Alumni of Li Po Chun United World College (LPCUWC) have urged the school to rename its Belt and Road Learning Centre and divulge more details about its funding. They said that failure to do so would cast doubt on its political impartiality.

In May, the college received an HK$50 million donation from the Lee Shau Kee Foundation with which to open a “Belt and Road Learning Centre.” The foundation is a philanthropic initiative led by retired Hong Kong tycoon Lee Shau Kee. The centre is due to open next Autumn.

Li Po Chun United World College of Hong Kong
File photo: Li Po Chun United World College of Hong Kong.

It will be named after the Belt and Road initiative, a controversial economic plan that will expand China’s geopolitical sway across Eurasian countries.

The LPCUWC said it would organise short courses and trips to enhance students’ understanding of Belt and Road economies, as well as provide scholarships to students from those countries. The donation was approved by the UWC International Board in October.

‘Casts doubt’

The centre has since drawn ire from critics for its “implicit endorsement” of China’s politics.

“The establishment of the centre casts doubt on the political impartiality of LPC and UWC,” alumni said in a petition.

“[The Belt and Road] functions not only as a geographical term, but also represents a Chinese-oriented regional development framework. The naming of the centre undeniably represents the institution’s implicit endorsement of this political view, regardless of intent.”

Belt and Road China
The Silk Road Economic Belt is the overland interconnecting infrastructure corridors based on the original Silk Road. The 21st Century Maritime Silk Road is the sea route corridors. File photo: Wikicommons.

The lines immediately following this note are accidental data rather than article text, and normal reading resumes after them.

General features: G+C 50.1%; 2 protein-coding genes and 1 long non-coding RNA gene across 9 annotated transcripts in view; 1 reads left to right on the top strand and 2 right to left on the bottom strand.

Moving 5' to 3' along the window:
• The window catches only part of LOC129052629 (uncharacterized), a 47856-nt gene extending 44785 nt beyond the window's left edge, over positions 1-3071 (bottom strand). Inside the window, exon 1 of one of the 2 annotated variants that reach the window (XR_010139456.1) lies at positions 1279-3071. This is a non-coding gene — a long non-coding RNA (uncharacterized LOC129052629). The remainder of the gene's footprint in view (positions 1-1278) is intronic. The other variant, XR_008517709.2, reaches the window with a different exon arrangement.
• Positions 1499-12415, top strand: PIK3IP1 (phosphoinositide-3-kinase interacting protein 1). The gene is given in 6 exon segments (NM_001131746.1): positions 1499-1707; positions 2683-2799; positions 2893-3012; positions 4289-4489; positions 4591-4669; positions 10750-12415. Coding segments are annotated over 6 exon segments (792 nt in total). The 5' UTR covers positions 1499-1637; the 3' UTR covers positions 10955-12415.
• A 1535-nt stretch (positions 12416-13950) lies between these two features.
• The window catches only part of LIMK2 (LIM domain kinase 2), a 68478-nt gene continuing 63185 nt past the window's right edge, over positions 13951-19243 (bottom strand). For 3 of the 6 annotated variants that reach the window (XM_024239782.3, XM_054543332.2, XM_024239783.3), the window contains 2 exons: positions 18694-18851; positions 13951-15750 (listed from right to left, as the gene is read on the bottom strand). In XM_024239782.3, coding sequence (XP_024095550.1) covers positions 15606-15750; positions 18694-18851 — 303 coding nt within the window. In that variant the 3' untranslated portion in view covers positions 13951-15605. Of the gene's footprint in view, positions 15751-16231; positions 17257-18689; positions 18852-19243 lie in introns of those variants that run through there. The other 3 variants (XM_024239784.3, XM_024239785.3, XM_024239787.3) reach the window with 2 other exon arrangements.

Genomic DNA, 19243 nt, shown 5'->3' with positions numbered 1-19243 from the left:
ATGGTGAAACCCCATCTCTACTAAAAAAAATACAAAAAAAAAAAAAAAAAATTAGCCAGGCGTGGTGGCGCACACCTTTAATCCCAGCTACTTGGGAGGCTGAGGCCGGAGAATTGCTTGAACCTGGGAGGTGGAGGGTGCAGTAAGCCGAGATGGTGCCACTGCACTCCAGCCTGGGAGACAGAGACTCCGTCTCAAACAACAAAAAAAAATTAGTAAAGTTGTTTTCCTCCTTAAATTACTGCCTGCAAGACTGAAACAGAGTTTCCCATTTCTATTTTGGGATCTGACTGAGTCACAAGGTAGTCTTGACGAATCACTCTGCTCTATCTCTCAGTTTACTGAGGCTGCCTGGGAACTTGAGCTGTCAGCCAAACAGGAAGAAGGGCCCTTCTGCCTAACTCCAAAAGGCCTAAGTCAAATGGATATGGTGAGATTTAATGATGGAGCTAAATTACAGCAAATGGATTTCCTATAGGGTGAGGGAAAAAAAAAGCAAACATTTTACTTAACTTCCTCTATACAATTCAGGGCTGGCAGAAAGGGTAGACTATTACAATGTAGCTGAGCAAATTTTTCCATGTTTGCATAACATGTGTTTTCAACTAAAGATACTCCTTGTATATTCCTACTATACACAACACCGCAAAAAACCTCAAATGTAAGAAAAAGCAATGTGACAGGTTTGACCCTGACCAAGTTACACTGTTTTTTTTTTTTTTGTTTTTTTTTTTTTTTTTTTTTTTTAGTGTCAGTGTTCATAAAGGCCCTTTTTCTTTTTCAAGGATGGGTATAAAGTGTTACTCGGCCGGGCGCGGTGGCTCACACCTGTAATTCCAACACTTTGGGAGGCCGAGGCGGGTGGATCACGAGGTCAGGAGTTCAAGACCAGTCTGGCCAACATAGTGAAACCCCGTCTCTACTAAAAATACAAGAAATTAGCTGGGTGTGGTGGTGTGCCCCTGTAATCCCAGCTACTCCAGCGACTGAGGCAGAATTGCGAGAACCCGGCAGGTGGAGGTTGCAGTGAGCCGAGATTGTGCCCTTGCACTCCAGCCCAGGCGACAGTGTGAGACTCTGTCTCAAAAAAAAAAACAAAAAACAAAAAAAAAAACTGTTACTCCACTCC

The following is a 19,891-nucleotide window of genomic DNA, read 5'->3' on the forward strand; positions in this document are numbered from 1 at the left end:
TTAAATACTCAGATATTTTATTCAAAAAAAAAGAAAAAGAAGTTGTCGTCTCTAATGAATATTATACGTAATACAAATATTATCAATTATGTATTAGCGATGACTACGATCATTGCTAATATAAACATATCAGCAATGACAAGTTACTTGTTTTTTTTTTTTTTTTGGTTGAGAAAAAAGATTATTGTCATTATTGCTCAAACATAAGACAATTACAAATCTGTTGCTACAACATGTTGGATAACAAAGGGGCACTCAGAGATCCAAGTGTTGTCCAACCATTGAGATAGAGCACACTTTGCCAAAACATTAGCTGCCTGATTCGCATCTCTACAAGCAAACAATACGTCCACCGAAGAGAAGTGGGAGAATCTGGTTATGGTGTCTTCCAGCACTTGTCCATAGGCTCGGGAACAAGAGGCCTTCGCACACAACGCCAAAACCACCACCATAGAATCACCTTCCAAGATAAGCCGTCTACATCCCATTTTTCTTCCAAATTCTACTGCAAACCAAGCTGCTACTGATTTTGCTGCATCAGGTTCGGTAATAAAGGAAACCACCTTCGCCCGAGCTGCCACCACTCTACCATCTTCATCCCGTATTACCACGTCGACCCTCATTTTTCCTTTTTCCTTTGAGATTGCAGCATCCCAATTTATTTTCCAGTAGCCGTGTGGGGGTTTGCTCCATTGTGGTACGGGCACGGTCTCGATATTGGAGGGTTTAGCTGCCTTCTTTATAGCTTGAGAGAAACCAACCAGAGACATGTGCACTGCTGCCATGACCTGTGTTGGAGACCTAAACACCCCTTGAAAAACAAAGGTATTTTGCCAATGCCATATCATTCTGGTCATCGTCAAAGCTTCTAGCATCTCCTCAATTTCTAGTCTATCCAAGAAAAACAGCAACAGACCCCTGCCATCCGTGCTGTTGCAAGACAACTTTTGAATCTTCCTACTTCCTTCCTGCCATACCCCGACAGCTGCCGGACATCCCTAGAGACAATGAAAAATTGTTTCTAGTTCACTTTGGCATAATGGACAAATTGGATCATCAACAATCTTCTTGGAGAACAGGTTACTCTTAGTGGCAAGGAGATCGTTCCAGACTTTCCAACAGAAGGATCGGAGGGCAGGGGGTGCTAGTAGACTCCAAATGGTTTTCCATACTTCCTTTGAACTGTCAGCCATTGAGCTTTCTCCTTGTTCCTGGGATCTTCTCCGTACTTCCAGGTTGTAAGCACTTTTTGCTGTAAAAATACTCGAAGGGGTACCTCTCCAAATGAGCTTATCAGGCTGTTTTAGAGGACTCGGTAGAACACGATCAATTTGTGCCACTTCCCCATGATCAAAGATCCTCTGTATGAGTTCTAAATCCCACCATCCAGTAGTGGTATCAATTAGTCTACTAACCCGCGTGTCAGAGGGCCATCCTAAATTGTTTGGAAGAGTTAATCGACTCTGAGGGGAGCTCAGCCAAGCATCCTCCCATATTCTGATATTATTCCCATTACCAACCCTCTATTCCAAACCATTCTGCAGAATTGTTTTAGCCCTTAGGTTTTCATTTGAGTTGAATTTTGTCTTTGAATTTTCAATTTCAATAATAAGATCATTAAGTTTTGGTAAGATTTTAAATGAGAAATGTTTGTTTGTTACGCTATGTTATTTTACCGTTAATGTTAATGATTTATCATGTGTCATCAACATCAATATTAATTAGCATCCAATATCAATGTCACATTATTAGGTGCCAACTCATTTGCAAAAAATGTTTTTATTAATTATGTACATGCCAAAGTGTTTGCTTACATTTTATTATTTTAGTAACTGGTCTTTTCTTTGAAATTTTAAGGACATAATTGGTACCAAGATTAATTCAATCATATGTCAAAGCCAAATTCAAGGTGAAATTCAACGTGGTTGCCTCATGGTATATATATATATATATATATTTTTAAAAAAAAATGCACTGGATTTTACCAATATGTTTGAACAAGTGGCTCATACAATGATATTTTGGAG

“We urge LPC and UWC International to stay vigilant against any potential political influence,” the former students added. “Only by staying politically impartial can UWC truly be a free and open place that unites peoples and cultures, regardless of borders and political backgrounds.”

LPCUWC is one of 17 United World Colleges around the world. These colleges pledge to “make education a force to unite people, nations and cultures for peace and a sustainable future.”

The school said that the Belt and Road Learning Centre is part of a larger strategic plan in which the school aims to encourage cultural exchange between international and local students.

An additional sum of HK$30million was received from other donors to refurbish and maintain the school’s campus.

All signatures will be sent to LPCUWC and UWC International Board alongside the petition letter on Monday.

Jennifer Creery is a Hong Kong-born British journalist, interested in minority rights and urban planning. She holds a BA in English at King's College London and has studied Mandarin at National Taiwan University.